Security researchers have discovered critical vulnerabilities in SaltStack’s Salt management framework that allows an attacker to execute code remotely with root privileges. This could see hackers hijack servers to mine for cryptocurrency or install backdoors to carry out more advanced attacks, such as ransomware or the theft of confidential data.
Salt, a python-based, open source framework, is used to monitor and update data centre servers and is popular among enterprises. The software is a key part of SaltStack’s – the company’s – product offering. It allows IT professionals to carry out tasks remotely, but flaws discovered by consultants at Finnish cybersecurity firm F-Secure in the Salt management framework show it is vulnerable to a remote code execution attack.
The vulnerabilities have been given the highest score – 10 – in the Common Vulnerability Scoring System.
Salt consists of a ‘master’ server and ‘minion’ agents that carry out tasks and collect data for the system. The first vulnerability, CVE-2020-11651, takes advantage of a “ClearFuncs” flaw to process unauthenticated requests and queue messages that cause the minions to “run arbitrary commands as root”.
The researchers also discovered that ClearFuncs could be exploited to return the “root key”.
“This unintentional exposure provides a remote un-authenticated attacker with root-equivalent access to the salt master,” the researchers note.
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The second vulnerability, CVE-2020-11652, could see an attacker take advantage of a non-canonicalised directory path. If exploited, it could result in the “reading of files outside of the intended directory”.
More technical details about the vulnerabilities can be found on F-Secure’s blog.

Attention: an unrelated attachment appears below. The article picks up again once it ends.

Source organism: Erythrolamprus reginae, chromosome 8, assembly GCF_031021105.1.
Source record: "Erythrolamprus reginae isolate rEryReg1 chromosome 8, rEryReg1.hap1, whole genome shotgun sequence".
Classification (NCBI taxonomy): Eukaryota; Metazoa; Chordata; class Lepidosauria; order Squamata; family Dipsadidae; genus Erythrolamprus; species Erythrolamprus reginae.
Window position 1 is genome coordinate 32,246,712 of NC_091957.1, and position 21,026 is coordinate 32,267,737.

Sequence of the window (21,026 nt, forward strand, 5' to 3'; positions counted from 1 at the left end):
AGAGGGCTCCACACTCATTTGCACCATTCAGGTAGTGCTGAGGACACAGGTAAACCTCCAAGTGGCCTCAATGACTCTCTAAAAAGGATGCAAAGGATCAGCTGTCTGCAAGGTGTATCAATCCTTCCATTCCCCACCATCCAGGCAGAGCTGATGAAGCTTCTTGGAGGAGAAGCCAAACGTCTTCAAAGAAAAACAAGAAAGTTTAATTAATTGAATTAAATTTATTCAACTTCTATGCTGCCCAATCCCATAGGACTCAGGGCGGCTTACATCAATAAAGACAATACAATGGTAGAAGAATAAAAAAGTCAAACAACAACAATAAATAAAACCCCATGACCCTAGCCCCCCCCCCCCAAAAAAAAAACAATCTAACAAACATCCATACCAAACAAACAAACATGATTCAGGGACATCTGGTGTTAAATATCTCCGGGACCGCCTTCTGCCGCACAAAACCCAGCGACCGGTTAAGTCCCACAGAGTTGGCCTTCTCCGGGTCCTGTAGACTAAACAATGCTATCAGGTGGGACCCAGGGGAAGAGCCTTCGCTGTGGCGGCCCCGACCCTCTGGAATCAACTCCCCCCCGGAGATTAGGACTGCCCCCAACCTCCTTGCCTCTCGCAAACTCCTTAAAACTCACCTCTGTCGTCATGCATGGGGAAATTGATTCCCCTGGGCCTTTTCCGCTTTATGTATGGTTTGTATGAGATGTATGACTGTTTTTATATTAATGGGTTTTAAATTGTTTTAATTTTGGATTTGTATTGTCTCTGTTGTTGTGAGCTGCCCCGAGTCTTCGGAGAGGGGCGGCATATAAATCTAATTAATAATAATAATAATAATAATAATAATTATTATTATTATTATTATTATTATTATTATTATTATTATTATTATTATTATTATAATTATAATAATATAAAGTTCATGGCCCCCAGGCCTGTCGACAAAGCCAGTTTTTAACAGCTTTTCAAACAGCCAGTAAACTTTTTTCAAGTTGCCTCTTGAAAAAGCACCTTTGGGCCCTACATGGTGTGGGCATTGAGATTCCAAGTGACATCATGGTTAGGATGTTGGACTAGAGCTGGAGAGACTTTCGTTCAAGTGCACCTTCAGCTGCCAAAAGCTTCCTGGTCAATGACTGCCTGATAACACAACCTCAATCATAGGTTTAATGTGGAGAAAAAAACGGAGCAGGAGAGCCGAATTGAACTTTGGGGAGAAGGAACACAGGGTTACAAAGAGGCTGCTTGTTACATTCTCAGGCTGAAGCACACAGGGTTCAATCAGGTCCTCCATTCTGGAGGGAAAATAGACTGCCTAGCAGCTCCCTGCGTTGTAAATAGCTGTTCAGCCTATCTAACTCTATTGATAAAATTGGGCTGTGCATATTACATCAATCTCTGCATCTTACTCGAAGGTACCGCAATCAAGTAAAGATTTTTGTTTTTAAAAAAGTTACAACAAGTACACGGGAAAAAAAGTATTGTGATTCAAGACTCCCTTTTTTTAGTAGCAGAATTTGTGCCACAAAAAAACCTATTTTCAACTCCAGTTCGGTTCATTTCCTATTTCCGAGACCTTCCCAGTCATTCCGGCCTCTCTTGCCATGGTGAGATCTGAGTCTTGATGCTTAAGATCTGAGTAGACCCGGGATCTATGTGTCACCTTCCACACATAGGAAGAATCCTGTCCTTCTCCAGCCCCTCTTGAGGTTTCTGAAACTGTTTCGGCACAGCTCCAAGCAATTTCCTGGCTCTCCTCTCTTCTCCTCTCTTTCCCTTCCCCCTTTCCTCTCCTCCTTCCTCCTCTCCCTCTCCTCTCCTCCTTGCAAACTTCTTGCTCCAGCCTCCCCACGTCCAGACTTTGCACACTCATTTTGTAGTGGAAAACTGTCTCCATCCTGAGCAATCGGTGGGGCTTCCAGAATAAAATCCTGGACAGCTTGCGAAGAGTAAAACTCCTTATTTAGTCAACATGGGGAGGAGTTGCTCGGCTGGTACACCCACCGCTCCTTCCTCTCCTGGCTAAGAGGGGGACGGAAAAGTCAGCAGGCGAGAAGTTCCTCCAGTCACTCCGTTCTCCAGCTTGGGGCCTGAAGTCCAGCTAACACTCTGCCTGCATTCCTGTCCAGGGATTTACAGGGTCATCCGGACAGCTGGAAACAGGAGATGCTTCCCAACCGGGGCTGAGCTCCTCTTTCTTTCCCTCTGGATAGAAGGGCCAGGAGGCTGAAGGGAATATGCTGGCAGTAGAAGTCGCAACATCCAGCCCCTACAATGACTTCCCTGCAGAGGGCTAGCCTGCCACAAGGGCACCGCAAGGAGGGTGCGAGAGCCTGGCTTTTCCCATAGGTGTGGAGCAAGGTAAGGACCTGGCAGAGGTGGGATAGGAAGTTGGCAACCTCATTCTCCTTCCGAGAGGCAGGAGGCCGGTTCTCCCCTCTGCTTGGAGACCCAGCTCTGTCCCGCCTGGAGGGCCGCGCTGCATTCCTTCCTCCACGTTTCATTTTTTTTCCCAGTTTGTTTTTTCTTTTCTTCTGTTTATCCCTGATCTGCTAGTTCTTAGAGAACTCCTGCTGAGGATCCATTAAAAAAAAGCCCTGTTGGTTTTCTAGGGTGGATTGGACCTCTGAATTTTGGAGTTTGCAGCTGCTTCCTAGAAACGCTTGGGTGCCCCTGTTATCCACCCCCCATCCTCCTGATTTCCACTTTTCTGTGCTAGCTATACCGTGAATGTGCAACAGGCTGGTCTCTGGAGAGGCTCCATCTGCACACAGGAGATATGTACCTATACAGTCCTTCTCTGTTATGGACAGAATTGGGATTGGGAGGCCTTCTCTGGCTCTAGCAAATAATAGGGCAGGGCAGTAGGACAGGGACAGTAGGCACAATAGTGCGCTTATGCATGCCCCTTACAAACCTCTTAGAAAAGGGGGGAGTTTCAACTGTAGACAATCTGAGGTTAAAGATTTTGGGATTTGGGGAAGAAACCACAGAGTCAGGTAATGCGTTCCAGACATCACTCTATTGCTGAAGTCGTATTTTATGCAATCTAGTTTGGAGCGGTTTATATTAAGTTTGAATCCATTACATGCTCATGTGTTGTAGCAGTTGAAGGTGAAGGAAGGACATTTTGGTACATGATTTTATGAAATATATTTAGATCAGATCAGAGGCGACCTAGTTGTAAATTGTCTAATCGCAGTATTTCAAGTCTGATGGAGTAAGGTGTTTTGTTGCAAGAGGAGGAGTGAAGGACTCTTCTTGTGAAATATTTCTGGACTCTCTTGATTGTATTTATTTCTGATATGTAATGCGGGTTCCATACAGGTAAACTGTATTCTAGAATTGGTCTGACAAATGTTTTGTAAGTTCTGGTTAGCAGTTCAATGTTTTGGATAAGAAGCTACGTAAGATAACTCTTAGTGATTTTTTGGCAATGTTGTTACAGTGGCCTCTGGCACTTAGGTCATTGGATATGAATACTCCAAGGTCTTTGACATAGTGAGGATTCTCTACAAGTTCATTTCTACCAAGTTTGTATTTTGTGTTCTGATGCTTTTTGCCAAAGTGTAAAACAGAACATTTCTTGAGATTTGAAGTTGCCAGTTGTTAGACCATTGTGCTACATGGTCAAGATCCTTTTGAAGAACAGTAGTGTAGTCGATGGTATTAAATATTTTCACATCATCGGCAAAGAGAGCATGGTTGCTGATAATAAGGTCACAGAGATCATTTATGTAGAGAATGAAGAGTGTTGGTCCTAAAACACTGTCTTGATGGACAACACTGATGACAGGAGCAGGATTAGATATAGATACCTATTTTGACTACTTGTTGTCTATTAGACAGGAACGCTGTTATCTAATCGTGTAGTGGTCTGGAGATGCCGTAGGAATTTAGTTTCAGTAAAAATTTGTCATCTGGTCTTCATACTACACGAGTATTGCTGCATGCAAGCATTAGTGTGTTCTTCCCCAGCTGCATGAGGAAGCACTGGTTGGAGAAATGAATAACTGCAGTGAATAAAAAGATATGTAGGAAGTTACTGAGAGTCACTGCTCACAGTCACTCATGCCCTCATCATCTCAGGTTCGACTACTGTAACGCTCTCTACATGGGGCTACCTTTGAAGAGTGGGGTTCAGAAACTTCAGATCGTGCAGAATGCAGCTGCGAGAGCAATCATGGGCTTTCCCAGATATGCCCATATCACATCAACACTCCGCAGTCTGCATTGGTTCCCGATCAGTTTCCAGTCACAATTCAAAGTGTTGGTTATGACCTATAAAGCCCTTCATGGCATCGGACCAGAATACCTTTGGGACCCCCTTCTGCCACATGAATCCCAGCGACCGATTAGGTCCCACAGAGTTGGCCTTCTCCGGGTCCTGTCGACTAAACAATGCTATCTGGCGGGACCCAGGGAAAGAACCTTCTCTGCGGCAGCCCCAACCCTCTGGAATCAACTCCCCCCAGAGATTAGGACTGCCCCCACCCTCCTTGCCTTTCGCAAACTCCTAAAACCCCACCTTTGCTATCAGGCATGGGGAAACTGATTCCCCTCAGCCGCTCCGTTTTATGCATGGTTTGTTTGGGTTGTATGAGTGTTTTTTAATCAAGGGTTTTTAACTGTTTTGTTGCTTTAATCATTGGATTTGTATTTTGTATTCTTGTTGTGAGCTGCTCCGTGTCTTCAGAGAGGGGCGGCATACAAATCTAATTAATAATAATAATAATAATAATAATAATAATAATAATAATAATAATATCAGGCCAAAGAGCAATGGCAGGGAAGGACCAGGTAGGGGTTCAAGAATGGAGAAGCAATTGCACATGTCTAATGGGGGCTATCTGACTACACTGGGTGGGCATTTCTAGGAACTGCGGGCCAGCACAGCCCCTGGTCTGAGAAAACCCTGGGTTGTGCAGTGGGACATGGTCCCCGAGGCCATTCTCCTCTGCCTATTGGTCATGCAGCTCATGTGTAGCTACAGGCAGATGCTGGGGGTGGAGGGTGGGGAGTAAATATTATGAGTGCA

SaltStack vulnerability: “Patch by Friday or compromised by Monday”
An F-Secure scan revealed that 6,000 Salt instances with the vulnerability were connected to the internet.
“I was expecting the number to be a lot lower,” said F-Secure Principal Consultant Olle Segerdahl, one of the researchers that discovered the vulnerability.
“There’s not many reasons to expose infrastructure management systems, which is what a lot of companies use Salt for, to the internet. When new vulnerabilities go public, attackers always race to exploit exposed, vulnerable hosts before admins patch or hide them.
“So if I were running one of these 6,000 masters, I wouldn’t feel comfortable leaving work for the weekend knowing it’s a target.”
While F-Secure found no evidence that the vulnerability has been exploited, its researchers note that “lack of suspicious jobs should not be interpreted as absence of exploitation”.
“Exploitation is trivial,” Segerdahl told Verdict. “Anyone with some python coding experience will be able to produce a 100% reliable exploit in very little time.
“The amount of exposed vulnerable hosts is what sets this one apart from previous disclosures. 6,000+ salt masters exposed on the public internet, each one controlling who knows how many minions. This large exposure along with the ease of automatically exploiting all exposed instances at once is pretty unusual.”
F-Secure discovered the SaltStack vulnerability during a client engagement mid-March. The vulnerability affects those running Salt version 3000.1 and earlier.
SaltStack has since rolled out a patch in release 3000.2 and is encouraging Salt users to turn on its auto-update feature to ensure protection.
In a statement posted on GitHub last week, SaltStack warned users to “ensure Salt masters are not exposed to the internet” while it rolled out a fix and that “only authorised systems can connect to them”.
“Patch by Friday or compromised by Monday,” said Segerdahl. “That’s how I’d describe the dilemma facing admins who have their Salt master hosts exposed to the internet.”
Alex Peay, SVP, product and marketing at SaltStack, said: “A critical vulnerability was discovered in Salt Master versions 2019.2.3 and Salt 3000 versions 3000.1 and earlier. The vulnerability occurs if a Salt Master is exposed to the open internet.
“Upon notification, SaltStack took immediate action to remediate the vulnerability, develop and issue patches, and communicate to our customers about the affected versions so they can prepare their systems for update. As the primary maintainers of the Salt Open Project, trusted by the world’s largest businesses to automate digital infrastructure operations and security, we take this vulnerability and the security of our platform very seriously.”
More information from SaltStack about the vulnerabilities can be found here.